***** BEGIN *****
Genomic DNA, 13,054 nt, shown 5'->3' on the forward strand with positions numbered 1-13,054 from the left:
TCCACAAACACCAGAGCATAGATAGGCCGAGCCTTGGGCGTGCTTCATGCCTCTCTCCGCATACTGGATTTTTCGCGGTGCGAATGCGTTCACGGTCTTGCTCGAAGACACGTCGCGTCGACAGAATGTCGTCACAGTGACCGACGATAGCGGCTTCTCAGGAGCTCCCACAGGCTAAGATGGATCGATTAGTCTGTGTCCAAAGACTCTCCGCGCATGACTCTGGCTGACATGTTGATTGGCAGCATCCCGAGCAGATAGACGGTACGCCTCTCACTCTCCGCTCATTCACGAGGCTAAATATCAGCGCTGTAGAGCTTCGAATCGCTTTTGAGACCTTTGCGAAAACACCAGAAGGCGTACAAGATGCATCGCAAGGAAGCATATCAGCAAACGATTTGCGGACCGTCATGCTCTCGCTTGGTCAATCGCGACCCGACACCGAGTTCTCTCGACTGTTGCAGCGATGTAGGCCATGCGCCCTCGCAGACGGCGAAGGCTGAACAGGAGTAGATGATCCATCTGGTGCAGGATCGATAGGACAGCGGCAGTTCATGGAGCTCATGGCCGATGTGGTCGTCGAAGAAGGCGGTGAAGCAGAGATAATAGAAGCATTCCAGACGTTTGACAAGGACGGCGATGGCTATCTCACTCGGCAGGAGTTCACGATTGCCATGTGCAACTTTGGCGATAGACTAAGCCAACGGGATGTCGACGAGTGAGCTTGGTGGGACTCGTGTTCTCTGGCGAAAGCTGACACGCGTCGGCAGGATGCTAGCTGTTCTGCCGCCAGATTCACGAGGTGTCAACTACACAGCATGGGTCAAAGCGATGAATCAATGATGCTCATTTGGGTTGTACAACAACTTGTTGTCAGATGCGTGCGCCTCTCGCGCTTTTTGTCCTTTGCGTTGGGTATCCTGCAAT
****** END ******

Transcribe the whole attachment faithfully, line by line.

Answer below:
Genomic DNA, 13,054 nt, shown 5'->3' on the forward strand with positions numbered 1-13,054 from the left:
TCCACAAACACCAGAGCATAGATAGGCCGAGCCTTGGGCGTGCTTCATGCCTCTCTCCGCATACTGGATTTTTCGCGGTGCGAATGCGTTCACGGTCTTGCTCGAAGACACGTCGCGTCGACAGAATGTCGTCACAGTGACCGACGATAGCGGCTTCTCAGGAGCTCCCACAGGCTAAGATGGATCGATTAGTCTGTGTCCAAAGACTCTCCGCGCATGACTCTGGCTGACATGTTGATTGGCAGCATCCCGAGCAGATAGACGGTACGCCTCTCACTCTCCGCTCATTCACGAGGCTAAATATCAGCGCTGTAGAGCTTCGAATCGCTTTTGAGACCTTTGCGAAAACACCAGAAGGCGTACAAGATGCATCGCAAGGAAGCATATCAGCAAACGATTTGCGGACCGTCATGCTCTCGCTTGGTCAATCGCGACCCGACACCGAGTTCTCTCGACTGTTGCAGCGATGTAGGCCATGCGCCCTCGCAGACGGCGAAGGCTGAACAGGAGTAGATGATCCATCTGGTGCAGGATCGATAGGACAGCGGCAGTTCATGGAGCTCATGGCCGATGTGGTCGTCGAAGAAGGCGGTGAAGCAGAGATAATAGAAGCATTCCAGACGTTTGACAAGGACGGCGATGGCTATCTCACTCGGCAGGAGTTCACGATTGCCATGTGCAACTTTGGCGATAGACTAAGCCAACGGGATGTCGACGAGTGAGCTTGGTGGGACTCGTGTTCTCTGGCGAAAGCTGACACGCGTCGGCAGGATGCTAGCTGTTCTGCCGCCAGATTCACGAGGTGTCAACTACACAGCATGGGTCAAAGCGATGAATCAATGATGCTCATTTGGGTTGTACAACAACTTGTTGTCAGATGCGTGCGCCTCTCGCGCTTTTTGTCCTTTGCGTTGGGTATCCTGCAAT